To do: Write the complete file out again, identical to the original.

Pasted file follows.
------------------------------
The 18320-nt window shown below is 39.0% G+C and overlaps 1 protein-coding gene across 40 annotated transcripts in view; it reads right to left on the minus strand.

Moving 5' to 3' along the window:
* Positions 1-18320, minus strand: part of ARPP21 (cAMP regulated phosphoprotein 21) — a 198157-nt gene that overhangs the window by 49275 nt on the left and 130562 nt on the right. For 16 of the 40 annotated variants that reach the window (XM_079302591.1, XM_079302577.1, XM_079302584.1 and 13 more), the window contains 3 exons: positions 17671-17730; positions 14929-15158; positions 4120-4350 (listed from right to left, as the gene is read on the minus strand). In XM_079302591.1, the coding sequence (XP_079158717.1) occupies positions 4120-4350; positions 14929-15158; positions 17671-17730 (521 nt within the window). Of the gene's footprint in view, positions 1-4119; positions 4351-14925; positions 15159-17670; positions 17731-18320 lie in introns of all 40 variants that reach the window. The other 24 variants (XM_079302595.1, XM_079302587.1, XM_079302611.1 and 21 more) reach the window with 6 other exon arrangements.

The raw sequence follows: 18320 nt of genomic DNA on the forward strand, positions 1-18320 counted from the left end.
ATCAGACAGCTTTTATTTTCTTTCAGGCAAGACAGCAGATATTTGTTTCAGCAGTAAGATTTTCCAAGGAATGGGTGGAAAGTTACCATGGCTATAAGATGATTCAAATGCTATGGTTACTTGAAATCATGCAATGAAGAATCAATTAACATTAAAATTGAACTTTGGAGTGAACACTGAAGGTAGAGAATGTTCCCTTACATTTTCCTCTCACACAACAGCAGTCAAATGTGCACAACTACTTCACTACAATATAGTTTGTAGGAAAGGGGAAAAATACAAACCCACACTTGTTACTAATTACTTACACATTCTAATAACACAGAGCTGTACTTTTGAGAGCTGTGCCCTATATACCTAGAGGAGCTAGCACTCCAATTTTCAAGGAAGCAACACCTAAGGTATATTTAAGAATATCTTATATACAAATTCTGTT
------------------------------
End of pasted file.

The 18320-nt window shown below is 39.0% G+C and overlaps 1 protein-coding gene across 40 annotated transcripts in view; it reads right to left on the minus strand.

Moving 5' to 3' along the window:
* Positions 1-18320, minus strand: part of ARPP21 (cAMP regulated phosphoprotein 21) — a 198157-nt gene that overhangs the window by 49275 nt on the left and 130562 nt on the right. For 16 of the 40 annotated variants that reach the window (XM_079302591.1, XM_079302577.1, XM_079302584.1 and 13 more), the window contains 3 exons: positions 17671-17730; positions 14929-15158; positions 4120-4350 (listed from right to left, as the gene is read on the minus strand). In XM_079302591.1, the coding sequence (XP_079158717.1) occupies positions 4120-4350; positions 14929-15158; positions 17671-17730 (521 nt within the window). Of the gene's footprint in view, positions 1-4119; positions 4351-14925; positions 15159-17670; positions 17731-18320 lie in introns of all 40 variants that reach the window. The other 24 variants (XM_079302595.1, XM_079302587.1, XM_079302611.1 and 21 more) reach the window with 6 other exon arrangements.

The raw sequence follows: 18320 nt of genomic DNA on the forward strand, positions 1-18320 counted from the left end.
ATCAGACAGCTTTTATTTTCTTTCAGGCAAGACAGCAGATATTTGTTTCAGCAGTAAGATTTTCCAAGGAATGGGTGGAAAGTTACCATGGCTATAAGATGATTCAAATGCTATGGTTACTTGAAATCATGCAATGAAGAATCAATTAACATTAAAATTGAACTTTGGAGTGAACACTGAAGGTAGAGAATGTTCCCTTACATTTTCCTCTCACACAACAGCAGTCAAATGTGCACAACTACTTCACTACAATATAGTTTGTAGGAAAGGGGAAAAATACAAACCCACACTTGTTACTAATTACTTACACATTCTAATAACACAGAGCTGTACTTTTGAGAGCTGTGCCCTATATACCTAGAGGAGCTAGCACTCCAATTTTCAAGGAAGCAACACCTAAGGTATATTTAAGAATATCTTATATACAAATTCTGTT